o The United States and China welcome the important progress that has been made in the negotiation of new international guidelines on officially supported export credits since the establishment of the International Working Group on Export Credits (IWG) through a joint high level commitment in 2012. The United States and China reaffirm their support for IWG guideline coverage of official export credit support provided by or on behalf of a government, including, but not limited to, official export credit support provided by official export credit policy financial institutions, and look forward to further discussing the scope of the guideline coverage at the next IWG meetings in October. The United States and China reaffirm that the guidelines should help ensure that governments complement commercial export financing, while promoting international trade.
• The United States supports China's presidency of the G-20 in 2016 and looks forward to working closely with China to promote strong, sustainable and balanced global growth. The two sides support the G-20's important role as the premier forum for strengthening international economic cooperation and coordination. The two sides are committed to working closely with other G-20 members (i) to strengthen macroeconomic policy cooperation to address the shortfall in global aggregate demand and the slow and uneven global recovery by promoting pro-growth fiscal and monetary policies, (ii) to increase potential growth rates through structural reforms and innovation, support a strong G-20 trade and investment agenda, and promote international trade and investment as engines of global growth, (iii) to implement the 2030 Agenda for Sustainable Development, (iv) to enhance dialogue and cooperation on the policy framework for infrastructure lending, including on environmental standards, (v) to phasing out inefficient fossil fuel subsidies by a date certain, and (vi) to strengthen cooperation to assist at-risk states to prevent, detect and respond to infectious disease threats.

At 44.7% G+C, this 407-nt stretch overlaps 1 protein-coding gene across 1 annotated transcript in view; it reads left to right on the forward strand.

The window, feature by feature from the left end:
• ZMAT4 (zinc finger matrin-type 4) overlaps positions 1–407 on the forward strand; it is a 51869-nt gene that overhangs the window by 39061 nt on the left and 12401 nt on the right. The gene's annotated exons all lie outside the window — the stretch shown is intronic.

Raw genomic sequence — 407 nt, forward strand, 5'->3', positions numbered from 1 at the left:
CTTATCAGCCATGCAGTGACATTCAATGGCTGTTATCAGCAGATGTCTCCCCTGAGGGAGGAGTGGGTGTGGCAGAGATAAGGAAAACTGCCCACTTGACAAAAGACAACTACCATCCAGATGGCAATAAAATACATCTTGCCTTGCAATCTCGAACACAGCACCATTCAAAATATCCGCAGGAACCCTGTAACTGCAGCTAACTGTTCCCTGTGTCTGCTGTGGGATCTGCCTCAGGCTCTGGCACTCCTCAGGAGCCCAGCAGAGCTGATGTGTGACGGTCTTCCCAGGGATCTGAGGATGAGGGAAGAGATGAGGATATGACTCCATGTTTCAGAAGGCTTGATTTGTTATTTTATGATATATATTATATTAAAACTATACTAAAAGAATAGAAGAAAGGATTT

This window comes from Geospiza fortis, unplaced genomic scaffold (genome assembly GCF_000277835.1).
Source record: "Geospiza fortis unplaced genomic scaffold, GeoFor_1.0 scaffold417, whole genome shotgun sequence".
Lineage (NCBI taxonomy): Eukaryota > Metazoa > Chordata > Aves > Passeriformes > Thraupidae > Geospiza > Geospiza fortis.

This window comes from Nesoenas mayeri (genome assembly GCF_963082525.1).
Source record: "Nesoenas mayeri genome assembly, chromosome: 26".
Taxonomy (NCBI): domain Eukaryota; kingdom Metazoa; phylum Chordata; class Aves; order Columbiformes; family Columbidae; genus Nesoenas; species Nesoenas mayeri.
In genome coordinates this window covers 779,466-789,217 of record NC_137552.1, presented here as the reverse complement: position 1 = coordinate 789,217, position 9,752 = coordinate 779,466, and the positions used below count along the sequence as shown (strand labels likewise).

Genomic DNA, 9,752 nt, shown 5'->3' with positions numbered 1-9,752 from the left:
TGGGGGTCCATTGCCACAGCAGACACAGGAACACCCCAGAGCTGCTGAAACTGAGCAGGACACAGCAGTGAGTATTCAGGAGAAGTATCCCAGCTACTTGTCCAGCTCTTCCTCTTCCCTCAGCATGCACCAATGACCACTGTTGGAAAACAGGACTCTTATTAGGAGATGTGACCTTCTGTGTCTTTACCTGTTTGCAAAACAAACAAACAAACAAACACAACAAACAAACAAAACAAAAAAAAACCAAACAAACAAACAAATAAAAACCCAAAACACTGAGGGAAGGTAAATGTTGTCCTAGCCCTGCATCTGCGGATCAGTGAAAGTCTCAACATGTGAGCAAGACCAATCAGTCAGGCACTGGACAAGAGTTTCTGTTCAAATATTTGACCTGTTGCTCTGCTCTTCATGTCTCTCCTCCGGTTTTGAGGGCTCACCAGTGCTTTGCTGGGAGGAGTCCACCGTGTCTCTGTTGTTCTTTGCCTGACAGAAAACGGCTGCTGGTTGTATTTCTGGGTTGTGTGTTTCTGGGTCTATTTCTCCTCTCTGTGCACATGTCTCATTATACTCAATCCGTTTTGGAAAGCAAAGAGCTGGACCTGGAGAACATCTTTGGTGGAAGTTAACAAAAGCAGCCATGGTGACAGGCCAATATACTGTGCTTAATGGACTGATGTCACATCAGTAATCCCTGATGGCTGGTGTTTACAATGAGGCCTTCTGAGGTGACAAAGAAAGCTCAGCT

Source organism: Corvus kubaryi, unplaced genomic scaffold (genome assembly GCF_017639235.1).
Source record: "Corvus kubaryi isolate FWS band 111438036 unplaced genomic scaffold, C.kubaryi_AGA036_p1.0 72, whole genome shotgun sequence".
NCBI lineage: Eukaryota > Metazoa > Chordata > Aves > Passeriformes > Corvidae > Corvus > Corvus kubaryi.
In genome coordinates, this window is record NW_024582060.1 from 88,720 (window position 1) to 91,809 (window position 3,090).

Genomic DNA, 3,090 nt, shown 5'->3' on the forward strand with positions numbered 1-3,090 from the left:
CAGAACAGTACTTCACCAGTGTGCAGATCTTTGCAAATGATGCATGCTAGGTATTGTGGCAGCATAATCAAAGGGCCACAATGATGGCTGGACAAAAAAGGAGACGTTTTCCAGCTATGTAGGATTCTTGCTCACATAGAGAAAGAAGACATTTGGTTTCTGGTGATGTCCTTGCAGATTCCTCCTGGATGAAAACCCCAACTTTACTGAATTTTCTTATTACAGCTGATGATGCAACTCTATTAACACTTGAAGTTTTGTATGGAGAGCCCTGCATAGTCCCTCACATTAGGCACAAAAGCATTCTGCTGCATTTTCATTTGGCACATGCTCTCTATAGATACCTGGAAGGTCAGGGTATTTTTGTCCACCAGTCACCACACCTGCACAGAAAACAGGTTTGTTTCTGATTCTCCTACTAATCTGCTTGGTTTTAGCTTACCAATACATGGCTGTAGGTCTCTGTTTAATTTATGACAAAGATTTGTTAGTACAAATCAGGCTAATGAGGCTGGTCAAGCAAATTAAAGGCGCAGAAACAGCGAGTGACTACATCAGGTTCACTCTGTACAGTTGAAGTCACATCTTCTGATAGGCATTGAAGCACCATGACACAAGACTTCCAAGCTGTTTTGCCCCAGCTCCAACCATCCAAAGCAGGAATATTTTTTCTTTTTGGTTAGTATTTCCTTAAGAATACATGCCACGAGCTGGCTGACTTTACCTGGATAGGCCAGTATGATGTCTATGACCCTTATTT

• The United States and China recognize the positive progress of the ongoing bilateral investment treaty (BIT) negotiation. The Leaders reaffirm as a top economic priority the negotiation of a high standard BIT that reflects a shared commitment to the objectives of non-discrimination, fairness, and transparency, that effectively facilitates and enables market access and market operation, and that represents on each side an open and liberalized investment regime. In light of the progress made in the BIT negotiations and both sides' improved negative list proposals in September, the United States and China commit to intensify the negotiations and to work expeditiously to conclude the negotiation of a mutually beneficial treaty that meets these high standards.
• The U.S. side reiterated its commitment to encourage and facilitate exports of commercial high technology items to China for civilian-end users and for civilian-end uses. Both sides commit to continue detailed and in-depth discussion of the export control issues of mutual interest within the U.S.-China High Technology and Strategic Trade Working Group.